Few will want to admit it, and even fewer actually will, but Britney Spears' Blackout is a scintillating, effervescent slice of post-millennium pop that will be a guilty pleasure for many in the coming months. Say what you will about the circumstances of Spears' personal life, which have certainly exceeded the threshold of outlandish, but those circumstances have no effect on her splashy radio and club-ready formula. Troubles or not, her music remains as sweet and caloric as candy corn, appealing to the hyperactive kid in all pop listeners.
Of course, Spears is not exactly a "force" to be reckoned with in the music industry in terms of legendary musical talent; Tony Bennett or Celine Dion she will never be. This is also not music for thinking people, but then with song titles like "Hot As Ice" and "Ooh Ooh Baby" that is more than implied. However, these facts alone do not invalidate Spears. The star quality that has endeared her to listeners time and time again is strong as ever on Blackout—one listen and it's hard to imagine these songs being performed by anyone else. Fitting her racy image to a T and never failing to deliver catchy, breathy pop hooks, they are as devilish as they are listenable.
On the biographical side of things, "Piece of Me" is a cheeky smorgasbord of self-referential (or self-aggrandizing, depending on how you look it) anecdotes smothered in chunky electro beats, while the Pharrell Williams-penned "Why Should I Be Sad?" provides an appropriate closer to a collection of songs otherwise grounded in levity with its bittersweet, resilient attitude set against the by now predictable (though nonetheless enjoyable) production work of the Neptunes.
"Gimme More," the set's lead single and Spears' highest chart feature on the Billboard Hot 100 since 1999, is one of the less notable tracks here compared to the trippy, atypical wordplay that marks "Radar" and the downright infectious "Get Naked (I Got a Plan)," a surefire highlight. Hi-NRG beats pulse throughout selections, such as the dancefloor-ready "Heaven On Earth" and "Toy Soldier," which has enough kitschy fun for a cult '80s flick.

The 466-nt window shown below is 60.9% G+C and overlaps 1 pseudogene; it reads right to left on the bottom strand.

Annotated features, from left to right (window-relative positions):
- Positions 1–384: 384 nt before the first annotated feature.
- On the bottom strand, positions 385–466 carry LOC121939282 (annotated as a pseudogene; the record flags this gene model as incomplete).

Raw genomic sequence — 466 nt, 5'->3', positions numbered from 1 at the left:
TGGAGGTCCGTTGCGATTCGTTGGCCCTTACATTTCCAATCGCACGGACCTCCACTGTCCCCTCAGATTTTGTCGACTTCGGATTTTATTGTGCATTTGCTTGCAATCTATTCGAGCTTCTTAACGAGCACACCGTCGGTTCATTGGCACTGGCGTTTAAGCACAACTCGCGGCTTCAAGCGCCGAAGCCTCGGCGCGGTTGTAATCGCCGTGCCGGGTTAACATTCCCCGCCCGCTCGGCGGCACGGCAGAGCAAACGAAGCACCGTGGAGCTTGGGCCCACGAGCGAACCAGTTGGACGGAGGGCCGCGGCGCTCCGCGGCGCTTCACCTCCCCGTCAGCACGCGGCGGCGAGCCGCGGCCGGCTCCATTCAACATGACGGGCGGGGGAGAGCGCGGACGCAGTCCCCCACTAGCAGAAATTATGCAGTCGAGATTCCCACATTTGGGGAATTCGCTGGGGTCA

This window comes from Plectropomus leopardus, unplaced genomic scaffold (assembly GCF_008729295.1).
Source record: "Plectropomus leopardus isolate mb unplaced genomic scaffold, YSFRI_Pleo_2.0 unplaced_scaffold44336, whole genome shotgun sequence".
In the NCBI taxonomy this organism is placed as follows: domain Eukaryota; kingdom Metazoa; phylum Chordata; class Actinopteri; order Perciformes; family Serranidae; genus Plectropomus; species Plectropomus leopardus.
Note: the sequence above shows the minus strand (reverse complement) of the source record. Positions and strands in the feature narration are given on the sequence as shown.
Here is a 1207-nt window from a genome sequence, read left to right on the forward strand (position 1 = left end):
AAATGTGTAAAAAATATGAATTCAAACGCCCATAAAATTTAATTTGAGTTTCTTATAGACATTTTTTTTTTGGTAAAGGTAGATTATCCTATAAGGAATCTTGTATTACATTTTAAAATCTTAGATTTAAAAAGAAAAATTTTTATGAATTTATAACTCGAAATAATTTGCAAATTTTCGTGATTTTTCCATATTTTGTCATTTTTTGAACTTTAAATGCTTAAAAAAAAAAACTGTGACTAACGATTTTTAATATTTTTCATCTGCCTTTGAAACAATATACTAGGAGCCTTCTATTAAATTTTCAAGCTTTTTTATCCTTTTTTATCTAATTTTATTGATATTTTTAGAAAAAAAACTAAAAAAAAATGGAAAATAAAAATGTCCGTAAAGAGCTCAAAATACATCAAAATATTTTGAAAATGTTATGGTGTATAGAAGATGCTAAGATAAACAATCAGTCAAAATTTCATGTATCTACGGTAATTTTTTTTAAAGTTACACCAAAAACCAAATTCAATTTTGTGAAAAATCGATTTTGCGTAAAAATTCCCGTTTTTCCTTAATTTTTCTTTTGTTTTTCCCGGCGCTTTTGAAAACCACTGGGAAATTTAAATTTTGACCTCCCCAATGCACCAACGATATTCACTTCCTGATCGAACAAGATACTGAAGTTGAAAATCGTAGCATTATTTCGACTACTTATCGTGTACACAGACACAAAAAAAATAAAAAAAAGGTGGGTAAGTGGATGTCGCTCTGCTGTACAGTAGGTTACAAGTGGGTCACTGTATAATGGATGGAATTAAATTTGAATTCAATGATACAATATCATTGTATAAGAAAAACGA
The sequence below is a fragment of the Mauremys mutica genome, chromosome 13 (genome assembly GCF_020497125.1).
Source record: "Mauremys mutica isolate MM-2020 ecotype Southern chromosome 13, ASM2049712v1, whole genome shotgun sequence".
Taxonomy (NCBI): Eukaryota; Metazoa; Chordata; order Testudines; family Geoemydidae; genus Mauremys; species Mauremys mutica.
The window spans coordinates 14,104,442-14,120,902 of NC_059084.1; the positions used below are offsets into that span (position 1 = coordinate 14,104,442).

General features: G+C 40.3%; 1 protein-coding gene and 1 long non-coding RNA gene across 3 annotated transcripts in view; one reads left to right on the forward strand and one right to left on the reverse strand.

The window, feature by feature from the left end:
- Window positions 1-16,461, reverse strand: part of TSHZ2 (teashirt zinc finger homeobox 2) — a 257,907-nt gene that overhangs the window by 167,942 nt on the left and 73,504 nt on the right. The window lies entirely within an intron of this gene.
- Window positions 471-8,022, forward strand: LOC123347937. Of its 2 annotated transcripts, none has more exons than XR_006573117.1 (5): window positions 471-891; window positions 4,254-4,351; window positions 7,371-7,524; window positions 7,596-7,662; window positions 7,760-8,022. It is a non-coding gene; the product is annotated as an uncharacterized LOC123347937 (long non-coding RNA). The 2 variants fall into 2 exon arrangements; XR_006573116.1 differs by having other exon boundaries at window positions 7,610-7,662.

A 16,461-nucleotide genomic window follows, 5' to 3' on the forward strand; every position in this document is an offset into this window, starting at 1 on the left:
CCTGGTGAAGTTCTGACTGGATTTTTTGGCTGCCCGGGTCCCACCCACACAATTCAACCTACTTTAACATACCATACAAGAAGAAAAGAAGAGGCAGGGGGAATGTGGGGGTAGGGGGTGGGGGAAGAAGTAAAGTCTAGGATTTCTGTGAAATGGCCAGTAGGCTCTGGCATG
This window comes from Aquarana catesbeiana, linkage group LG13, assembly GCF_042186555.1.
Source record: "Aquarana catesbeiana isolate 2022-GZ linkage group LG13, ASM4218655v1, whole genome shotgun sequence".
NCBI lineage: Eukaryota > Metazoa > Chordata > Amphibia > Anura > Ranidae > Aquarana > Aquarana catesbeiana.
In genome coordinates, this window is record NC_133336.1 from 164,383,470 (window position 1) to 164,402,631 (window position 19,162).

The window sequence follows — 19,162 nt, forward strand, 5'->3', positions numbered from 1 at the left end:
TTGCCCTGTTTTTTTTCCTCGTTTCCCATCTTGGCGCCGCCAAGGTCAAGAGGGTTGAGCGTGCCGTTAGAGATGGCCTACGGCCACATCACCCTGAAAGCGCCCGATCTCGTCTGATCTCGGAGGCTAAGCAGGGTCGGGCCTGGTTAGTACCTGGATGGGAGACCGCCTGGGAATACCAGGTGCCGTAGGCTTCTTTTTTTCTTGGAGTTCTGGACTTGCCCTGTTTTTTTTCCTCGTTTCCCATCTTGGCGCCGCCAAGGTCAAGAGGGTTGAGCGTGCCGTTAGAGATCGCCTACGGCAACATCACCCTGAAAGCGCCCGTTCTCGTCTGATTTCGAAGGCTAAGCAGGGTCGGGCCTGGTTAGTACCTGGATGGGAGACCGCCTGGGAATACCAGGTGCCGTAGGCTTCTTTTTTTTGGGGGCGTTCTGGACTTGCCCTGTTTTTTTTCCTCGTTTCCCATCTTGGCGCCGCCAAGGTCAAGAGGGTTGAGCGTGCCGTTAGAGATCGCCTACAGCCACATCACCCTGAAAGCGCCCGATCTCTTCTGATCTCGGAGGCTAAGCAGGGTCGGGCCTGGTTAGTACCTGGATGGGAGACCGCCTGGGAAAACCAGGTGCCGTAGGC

Throughout the collection Spears is the ultimate seductress, oozing sex appeal and passion. By the time she coos "you make me feel so hot" throughout the lush "Perfect Lover," the second to last track, it's impossible to doubt her. May she now be a bonafide pop siren in the same league as Kylie Minogue? Possibly.
Jailhouse visits and custody hearings aside, Spears gives listeners reason for hope with Blackout, easily her best and definitely her most intriguing outing to date, even when factoring in her 2004 hits compilation. Oddly enough, she has never sounded more comfortable in her own skin, making this album feel like a debut. Gone are the artistic pretensions that marred her last two albums (she is a performer, not a songwriter), and her material has taken a major upgrade in class. This music is able to self-sustain without the aid of shock value or infamous MTV kissing scene stunts because in and of itself it is purely entertaining. All she needs is for her image to correspond, and she will have her life as well as her career back on track.